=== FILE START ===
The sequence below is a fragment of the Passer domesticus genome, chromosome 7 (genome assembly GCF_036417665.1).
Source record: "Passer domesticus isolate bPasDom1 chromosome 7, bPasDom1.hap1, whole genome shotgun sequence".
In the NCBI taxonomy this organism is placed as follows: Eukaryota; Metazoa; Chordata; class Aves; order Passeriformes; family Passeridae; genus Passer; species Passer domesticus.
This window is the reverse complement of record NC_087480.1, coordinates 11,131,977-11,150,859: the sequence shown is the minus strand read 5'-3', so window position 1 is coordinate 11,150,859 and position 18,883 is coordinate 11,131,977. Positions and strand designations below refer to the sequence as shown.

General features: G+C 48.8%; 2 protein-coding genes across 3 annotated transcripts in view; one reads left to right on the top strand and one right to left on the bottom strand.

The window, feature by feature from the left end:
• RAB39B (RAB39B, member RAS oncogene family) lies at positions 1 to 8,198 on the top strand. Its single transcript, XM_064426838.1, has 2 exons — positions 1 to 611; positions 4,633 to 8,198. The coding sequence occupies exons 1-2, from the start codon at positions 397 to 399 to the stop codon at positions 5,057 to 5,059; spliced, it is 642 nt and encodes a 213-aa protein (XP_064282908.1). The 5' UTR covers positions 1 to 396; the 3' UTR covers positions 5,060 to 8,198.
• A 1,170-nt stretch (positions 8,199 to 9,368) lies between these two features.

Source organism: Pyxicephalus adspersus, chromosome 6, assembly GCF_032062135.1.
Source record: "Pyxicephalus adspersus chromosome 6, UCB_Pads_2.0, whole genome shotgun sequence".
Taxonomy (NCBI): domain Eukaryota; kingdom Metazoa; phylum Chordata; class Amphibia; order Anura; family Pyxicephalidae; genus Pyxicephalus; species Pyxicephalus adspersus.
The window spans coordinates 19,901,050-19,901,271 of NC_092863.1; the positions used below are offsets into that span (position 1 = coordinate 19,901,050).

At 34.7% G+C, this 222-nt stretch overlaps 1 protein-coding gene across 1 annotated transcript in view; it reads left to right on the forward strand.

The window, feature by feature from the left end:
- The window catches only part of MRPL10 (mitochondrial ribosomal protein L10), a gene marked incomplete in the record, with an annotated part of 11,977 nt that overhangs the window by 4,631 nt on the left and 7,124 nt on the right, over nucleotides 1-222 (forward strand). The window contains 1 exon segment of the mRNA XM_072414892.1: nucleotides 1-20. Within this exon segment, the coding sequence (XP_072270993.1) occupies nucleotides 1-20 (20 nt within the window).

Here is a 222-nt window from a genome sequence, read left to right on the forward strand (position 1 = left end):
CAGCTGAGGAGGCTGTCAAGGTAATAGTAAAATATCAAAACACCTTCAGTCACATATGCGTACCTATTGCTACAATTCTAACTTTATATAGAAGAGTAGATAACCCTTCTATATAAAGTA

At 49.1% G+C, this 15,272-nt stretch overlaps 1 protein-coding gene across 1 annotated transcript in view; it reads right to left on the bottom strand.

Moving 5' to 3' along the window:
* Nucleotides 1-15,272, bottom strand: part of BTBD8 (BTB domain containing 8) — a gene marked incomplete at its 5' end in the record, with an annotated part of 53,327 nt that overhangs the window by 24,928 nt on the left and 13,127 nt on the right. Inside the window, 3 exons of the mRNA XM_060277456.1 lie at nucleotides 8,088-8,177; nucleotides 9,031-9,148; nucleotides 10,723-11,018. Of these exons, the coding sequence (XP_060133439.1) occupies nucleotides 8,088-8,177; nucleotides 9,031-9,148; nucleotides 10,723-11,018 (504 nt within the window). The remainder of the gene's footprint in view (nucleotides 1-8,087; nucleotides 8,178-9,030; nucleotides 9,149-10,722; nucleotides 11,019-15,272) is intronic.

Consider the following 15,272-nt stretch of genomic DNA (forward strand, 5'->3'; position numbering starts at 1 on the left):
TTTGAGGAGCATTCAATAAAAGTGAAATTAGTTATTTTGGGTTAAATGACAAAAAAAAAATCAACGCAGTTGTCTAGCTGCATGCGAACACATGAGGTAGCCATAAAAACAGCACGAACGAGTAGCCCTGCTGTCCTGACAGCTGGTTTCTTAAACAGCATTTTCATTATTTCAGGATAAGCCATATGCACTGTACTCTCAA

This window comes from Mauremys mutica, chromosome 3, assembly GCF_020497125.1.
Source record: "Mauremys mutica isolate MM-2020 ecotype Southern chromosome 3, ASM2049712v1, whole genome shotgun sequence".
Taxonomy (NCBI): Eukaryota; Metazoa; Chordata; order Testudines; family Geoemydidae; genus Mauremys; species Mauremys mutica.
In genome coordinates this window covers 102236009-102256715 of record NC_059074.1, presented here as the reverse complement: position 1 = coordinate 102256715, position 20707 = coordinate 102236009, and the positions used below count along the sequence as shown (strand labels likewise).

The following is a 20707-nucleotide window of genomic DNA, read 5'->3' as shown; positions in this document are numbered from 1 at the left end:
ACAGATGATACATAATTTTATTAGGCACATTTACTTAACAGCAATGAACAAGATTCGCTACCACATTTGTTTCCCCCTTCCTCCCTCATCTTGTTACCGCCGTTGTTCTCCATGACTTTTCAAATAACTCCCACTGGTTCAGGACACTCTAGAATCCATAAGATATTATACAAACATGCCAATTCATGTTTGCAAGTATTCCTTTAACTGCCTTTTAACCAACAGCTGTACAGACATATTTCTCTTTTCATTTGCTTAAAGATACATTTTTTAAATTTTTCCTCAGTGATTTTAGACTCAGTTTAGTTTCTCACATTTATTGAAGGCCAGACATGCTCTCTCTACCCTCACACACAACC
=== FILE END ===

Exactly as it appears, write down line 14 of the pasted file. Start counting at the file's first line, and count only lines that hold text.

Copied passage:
The window, feature by feature from the left end: